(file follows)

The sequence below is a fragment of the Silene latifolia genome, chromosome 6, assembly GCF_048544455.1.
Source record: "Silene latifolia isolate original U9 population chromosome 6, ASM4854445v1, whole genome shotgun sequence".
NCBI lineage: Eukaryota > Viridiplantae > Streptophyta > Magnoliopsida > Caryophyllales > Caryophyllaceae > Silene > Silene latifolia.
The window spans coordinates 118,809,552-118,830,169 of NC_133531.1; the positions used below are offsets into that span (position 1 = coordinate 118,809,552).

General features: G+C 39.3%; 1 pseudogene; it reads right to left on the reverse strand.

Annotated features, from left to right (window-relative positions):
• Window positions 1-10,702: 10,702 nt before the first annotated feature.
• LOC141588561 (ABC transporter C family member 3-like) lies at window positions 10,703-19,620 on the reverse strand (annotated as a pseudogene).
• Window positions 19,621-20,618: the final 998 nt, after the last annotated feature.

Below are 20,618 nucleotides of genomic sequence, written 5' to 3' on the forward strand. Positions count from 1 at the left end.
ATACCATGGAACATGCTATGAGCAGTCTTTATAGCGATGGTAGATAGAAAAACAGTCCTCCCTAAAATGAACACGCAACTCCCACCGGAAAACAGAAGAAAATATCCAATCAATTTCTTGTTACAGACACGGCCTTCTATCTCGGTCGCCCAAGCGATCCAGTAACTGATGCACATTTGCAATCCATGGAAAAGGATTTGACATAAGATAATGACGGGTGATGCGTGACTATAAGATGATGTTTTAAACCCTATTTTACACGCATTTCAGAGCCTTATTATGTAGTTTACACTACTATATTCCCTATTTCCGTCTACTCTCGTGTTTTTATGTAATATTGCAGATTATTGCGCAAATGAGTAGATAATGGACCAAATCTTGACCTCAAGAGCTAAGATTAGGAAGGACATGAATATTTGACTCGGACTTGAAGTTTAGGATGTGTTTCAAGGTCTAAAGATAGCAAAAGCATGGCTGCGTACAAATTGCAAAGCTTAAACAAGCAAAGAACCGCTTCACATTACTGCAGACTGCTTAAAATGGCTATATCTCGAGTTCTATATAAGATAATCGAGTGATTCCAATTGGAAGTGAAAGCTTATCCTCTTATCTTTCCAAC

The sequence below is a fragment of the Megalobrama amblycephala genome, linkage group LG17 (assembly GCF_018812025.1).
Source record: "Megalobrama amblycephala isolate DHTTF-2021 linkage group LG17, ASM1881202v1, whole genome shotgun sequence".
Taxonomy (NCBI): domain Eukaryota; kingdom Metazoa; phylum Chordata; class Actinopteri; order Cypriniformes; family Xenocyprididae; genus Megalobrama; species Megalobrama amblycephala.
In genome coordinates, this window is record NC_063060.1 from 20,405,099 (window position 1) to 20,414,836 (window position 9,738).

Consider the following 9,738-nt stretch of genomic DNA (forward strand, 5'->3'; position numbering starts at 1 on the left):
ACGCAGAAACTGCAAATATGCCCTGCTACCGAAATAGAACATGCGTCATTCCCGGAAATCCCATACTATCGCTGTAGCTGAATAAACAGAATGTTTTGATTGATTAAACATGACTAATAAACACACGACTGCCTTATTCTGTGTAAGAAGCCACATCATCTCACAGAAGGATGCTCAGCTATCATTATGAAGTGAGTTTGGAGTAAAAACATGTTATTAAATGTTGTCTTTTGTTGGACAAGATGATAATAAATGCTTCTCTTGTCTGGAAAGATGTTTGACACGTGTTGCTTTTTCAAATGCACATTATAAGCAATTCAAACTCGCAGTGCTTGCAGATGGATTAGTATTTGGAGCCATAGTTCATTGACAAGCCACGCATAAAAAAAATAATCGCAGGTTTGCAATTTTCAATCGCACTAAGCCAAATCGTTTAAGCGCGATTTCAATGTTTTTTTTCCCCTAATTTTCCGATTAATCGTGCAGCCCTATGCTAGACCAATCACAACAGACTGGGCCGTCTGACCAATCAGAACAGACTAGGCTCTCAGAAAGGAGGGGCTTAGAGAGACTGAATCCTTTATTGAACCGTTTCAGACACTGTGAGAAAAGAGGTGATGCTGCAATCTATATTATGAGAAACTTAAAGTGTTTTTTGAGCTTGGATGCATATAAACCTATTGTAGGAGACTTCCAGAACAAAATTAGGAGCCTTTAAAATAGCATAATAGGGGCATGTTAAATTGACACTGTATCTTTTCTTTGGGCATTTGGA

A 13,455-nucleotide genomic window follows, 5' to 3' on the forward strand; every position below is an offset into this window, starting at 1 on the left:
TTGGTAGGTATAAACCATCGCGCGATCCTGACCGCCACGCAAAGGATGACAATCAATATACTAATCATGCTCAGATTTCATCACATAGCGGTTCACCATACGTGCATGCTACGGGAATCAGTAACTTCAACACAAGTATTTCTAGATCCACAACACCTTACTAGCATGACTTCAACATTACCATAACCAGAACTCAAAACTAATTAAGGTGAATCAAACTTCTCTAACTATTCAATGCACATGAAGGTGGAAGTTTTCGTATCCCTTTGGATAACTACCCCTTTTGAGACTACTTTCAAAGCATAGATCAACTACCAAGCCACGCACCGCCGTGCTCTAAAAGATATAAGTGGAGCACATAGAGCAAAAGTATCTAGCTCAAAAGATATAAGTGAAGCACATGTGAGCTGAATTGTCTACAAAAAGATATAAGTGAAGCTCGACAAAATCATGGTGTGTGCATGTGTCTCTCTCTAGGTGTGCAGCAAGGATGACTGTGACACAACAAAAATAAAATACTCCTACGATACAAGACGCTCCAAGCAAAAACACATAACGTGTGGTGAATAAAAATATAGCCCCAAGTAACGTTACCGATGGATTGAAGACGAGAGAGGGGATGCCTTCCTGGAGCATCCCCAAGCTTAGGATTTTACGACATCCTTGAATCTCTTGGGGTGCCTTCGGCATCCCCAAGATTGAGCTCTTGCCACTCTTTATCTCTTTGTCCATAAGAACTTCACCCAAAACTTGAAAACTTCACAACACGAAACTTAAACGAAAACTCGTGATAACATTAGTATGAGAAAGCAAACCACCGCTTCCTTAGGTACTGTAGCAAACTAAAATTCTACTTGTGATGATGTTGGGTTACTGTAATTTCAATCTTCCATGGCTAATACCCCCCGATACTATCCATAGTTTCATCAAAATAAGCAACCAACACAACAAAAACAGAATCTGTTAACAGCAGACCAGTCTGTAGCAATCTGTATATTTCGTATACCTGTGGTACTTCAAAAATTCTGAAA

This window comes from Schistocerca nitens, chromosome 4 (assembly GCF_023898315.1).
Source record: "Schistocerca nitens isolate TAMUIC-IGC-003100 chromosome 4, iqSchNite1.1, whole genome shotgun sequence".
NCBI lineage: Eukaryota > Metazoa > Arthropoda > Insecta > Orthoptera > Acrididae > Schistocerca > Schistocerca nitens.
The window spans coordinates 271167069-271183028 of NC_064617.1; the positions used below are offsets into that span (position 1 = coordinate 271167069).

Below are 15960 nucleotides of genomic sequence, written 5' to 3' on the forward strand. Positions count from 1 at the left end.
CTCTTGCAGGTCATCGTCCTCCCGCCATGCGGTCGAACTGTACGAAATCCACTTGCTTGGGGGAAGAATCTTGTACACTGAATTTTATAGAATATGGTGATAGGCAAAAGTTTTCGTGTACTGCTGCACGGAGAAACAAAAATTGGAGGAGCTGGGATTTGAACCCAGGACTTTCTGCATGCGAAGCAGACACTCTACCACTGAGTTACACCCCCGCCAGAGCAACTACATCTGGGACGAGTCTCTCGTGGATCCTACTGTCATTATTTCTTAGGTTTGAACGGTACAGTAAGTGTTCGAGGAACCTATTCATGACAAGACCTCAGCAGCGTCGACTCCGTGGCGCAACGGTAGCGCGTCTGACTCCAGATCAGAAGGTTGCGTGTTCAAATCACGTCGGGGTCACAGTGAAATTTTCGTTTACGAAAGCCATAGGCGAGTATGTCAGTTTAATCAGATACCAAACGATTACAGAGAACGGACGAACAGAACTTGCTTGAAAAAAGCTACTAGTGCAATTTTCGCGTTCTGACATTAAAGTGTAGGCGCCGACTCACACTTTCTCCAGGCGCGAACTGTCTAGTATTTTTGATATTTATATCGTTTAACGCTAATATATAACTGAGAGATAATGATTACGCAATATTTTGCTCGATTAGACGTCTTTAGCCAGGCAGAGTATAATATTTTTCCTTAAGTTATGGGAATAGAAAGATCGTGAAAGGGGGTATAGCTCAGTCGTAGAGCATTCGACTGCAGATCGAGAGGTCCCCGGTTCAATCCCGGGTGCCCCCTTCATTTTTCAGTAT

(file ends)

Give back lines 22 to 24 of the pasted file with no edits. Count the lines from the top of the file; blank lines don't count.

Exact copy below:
NCBI lineage: Eukaryota > Metazoa > Arthropoda > Insecta > Orthoptera > Acrididae > Schistocerca > Schistocerca nitens.
The window spans coordinates 271167069-271183028 of NC_064617.1; the positions used below are offsets into that span (position 1 = coordinate 271167069).

Below are 15960 nucleotides of genomic sequence, written 5' to 3' on the forward strand. Positions count from 1 at the left end.